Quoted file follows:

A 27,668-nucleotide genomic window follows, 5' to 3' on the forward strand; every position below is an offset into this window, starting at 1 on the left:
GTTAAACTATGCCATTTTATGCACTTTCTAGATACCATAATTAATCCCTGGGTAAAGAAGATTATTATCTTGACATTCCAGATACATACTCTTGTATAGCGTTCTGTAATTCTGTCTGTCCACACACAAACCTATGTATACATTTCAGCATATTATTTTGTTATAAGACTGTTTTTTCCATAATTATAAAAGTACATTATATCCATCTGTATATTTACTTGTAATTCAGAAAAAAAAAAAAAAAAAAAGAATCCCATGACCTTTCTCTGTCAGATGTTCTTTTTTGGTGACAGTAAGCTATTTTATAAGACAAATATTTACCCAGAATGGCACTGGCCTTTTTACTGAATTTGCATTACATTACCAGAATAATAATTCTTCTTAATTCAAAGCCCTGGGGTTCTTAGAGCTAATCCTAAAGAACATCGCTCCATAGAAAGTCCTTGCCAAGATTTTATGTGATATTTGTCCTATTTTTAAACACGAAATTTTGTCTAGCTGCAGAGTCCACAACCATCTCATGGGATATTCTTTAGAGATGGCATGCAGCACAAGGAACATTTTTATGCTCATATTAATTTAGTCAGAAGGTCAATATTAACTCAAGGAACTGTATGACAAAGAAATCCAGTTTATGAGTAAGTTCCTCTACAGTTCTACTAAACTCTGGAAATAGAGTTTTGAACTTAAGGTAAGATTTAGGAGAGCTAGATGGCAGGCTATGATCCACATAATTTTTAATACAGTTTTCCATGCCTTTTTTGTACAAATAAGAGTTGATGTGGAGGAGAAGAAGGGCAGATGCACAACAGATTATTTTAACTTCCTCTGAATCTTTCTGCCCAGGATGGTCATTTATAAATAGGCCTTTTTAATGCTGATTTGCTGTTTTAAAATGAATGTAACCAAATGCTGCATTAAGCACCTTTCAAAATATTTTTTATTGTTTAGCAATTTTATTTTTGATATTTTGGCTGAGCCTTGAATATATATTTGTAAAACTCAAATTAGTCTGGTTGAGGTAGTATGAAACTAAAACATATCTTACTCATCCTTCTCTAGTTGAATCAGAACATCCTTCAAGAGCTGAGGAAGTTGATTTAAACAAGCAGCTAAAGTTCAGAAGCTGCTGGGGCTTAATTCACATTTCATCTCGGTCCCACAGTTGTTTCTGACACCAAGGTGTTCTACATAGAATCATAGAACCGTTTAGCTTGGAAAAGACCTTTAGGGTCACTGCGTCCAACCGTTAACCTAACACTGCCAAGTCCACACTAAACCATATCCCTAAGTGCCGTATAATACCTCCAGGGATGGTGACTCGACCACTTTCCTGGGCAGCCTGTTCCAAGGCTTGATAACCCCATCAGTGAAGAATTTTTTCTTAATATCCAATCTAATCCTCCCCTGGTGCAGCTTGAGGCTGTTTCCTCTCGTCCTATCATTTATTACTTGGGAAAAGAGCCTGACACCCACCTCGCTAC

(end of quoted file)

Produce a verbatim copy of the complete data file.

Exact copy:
A 27,668-nucleotide genomic window follows, 5' to 3' on the forward strand; every position below is an offset into this window, starting at 1 on the left:
GTTAAACTATGCCATTTTATGCACTTTCTAGATACCATAATTAATCCCTGGGTAAAGAAGATTATTATCTTGACATTCCAGATACATACTCTTGTATAGCGTTCTGTAATTCTGTCTGTCCACACACAAACCTATGTATACATTTCAGCATATTATTTTGTTATAAGACTGTTTTTTCCATAATTATAAAAGTACATTATATCCATCTGTATATTTACTTGTAATTCAGAAAAAAAAAAAAAAAAAAAGAATCCCATGACCTTTCTCTGTCAGATGTTCTTTTTTGGTGACAGTAAGCTATTTTATAAGACAAATATTTACCCAGAATGGCACTGGCCTTTTTACTGAATTTGCATTACATTACCAGAATAATAATTCTTCTTAATTCAAAGCCCTGGGGTTCTTAGAGCTAATCCTAAAGAACATCGCTCCATAGAAAGTCCTTGCCAAGATTTTATGTGATATTTGTCCTATTTTTAAACACGAAATTTTGTCTAGCTGCAGAGTCCACAACCATCTCATGGGATATTCTTTAGAGATGGCATGCAGCACAAGGAACATTTTTATGCTCATATTAATTTAGTCAGAAGGTCAATATTAACTCAAGGAACTGTATGACAAAGAAATCCAGTTTATGAGTAAGTTCCTCTACAGTTCTACTAAACTCTGGAAATAGAGTTTTGAACTTAAGGTAAGATTTAGGAGAGCTAGATGGCAGGCTATGATCCACATAATTTTTAATACAGTTTTCCATGCCTTTTTTGTACAAATAAGAGTTGATGTGGAGGAGAAGAAGGGCAGATGCACAACAGATTATTTTAACTTCCTCTGAATCTTTCTGCCCAGGATGGTCATTTATAAATAGGCCTTTTTAATGCTGATTTGCTGTTTTAAAATGAATGTAACCAAATGCTGCATTAAGCACCTTTCAAAATATTTTTTATTGTTTAGCAATTTTATTTTTGATATTTTGGCTGAGCCTTGAATATATATTTGTAAAACTCAAATTAGTCTGGTTGAGGTAGTATGAAACTAAAACATATCTTACTCATCCTTCTCTAGTTGAATCAGAACATCCTTCAAGAGCTGAGGAAGTTGATTTAAACAAGCAGCTAAAGTTCAGAAGCTGCTGGGGCTTAATTCACATTTCATCTCGGTCCCACAGTTGTTTCTGACACCAAGGTGTTCTACATAGAATCATAGAACCGTTTAGCTTGGAAAAGACCTTTAGGGTCACTGCGTCCAACCGTTAACCTAACACTGCCAAGTCCACACTAAACCATATCCCTAAGTGCCGTATAATACCTCCAGGGATGGTGACTCGACCACTTTCCTGGGCAGCCTGTTCCAAGGCTTGATAACCCCATCAGTGAAGAATTTTTTCTTAATATCCAATCTAATCCTCCCCTGGTGCAGCTTGAGGCTGTTTCCTCTCGTCCTATCATTTATTACTTGGGAAAAGAGCCTGACACCCACCTCGCTAC